The Descent of Man/Chapter VII
In the beginning of this chapter Darwin says he intends to ask what are the origins of the races and the value of the differences among races as to classification. After noting that non-Caucasian people from different cultures were dissimilar in many ways, he then lists the reasons why naturalists might classify them as different species. These reasons include differences in habitat, physical features, intelligence, emotional makeup, and even body lice.
Darwin then argues against these reasons. He points out that individuals differ from others within their group or culture, and unlike lower animals, they are able to interbreed with other groups of people. Furthermore,individual differences are outweighed by the many general similarities among all races. The characteristics of two ancient stocks of pig could be seen in modern pigs, but this could not be said for man which argues against more than one ancestral line according to Darwin. He describes the similarities of culture, nonverbal language and mental processes among the races which Darwin prefers to call "subspecies" if such a differentiation must be made at all.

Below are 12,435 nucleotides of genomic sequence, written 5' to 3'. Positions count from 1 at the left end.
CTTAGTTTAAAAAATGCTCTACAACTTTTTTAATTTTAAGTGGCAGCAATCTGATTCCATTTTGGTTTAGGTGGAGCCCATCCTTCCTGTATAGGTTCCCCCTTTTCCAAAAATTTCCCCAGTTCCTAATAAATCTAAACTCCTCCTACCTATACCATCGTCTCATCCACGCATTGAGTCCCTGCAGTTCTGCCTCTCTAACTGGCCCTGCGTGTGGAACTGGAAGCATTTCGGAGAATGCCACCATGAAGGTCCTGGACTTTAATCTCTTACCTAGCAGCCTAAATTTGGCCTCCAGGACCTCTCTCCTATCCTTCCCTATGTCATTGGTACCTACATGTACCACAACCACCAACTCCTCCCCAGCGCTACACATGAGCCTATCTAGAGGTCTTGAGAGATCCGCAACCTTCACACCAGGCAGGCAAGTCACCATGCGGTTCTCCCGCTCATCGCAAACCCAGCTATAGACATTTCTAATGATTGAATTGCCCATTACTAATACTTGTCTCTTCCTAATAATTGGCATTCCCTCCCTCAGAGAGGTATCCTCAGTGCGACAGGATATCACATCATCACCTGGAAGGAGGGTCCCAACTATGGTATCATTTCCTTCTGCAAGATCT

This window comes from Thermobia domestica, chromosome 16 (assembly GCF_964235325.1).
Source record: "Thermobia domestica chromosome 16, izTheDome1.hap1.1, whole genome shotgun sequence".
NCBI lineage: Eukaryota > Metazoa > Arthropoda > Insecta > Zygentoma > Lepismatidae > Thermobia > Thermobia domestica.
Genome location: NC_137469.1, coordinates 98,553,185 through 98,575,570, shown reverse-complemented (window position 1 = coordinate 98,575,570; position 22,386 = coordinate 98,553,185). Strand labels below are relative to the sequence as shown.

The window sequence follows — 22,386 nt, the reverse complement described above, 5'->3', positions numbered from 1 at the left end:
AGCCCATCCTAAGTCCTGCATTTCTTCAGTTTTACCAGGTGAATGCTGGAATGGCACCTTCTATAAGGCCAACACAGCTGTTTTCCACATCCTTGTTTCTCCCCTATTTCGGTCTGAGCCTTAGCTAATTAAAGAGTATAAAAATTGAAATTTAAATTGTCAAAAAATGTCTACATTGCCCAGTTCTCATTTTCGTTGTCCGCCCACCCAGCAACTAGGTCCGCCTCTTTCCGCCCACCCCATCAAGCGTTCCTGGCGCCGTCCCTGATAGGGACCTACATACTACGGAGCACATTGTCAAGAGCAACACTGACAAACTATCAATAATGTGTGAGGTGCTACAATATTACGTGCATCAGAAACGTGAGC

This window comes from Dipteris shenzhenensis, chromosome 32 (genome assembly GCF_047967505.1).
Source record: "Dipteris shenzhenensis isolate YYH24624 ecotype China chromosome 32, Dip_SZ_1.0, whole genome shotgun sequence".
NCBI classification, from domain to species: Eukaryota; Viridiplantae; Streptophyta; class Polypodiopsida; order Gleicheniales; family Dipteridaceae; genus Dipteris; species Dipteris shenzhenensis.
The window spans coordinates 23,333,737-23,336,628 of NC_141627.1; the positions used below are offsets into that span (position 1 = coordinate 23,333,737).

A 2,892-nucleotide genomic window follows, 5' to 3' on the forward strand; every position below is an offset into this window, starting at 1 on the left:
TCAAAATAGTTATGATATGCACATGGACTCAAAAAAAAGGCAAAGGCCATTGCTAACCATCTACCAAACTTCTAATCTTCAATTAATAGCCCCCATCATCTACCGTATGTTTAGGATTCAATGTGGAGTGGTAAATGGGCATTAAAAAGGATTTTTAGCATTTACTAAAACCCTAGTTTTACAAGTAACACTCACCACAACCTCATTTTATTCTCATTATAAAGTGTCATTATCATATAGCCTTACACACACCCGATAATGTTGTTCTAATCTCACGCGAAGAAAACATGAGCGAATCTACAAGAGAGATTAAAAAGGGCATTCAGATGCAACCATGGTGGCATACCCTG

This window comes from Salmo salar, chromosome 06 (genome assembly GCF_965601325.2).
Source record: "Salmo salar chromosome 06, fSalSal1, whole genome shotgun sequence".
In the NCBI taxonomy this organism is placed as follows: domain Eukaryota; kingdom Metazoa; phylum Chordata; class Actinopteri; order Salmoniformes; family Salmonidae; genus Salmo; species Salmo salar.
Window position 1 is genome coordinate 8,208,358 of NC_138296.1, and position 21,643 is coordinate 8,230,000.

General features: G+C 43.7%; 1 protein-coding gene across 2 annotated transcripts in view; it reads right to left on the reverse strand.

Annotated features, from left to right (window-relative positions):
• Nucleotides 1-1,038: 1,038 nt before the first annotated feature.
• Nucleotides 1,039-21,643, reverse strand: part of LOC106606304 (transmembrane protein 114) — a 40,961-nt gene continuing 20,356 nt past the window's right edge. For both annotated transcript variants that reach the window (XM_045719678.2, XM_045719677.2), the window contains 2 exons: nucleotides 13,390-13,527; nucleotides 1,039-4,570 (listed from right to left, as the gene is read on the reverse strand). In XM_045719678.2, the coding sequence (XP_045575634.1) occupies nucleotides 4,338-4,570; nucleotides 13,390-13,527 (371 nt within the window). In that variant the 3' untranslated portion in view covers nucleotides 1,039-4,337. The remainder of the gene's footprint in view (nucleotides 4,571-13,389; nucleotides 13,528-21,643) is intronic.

In discussing the reasons for the extinction of ancient peoples, Darwin points to competition and the struggle for existence. He mentions cases where contact with "civilized" nations has led to the deaths of native peoples and explores the possible reasons for the mortality increase. Darwin argues against most reasons offered by others and states the main cause is sterility brought on by changes in living conditions most of which happened as a result of contacts with Europeans. He adds that interbreeding appears to increase fertility in at least some cases. He also surmises that the changes in living conditions could have been caused by contact with other native peoples too.
In the last paragraphs Darwin discusses the opposing views on the reasons for different shades of human pigmentation and the relationship of pigmentation to yellow fever immunity. The chapter ends with a note on the comparison of the brains in humans and apes. Darwin reiterates that there are fewer differences between the brains of a chimpanzee and a human than between a chimp and a lemur. He also quotes one of his critics on this point and offers further arguments as counterpoint.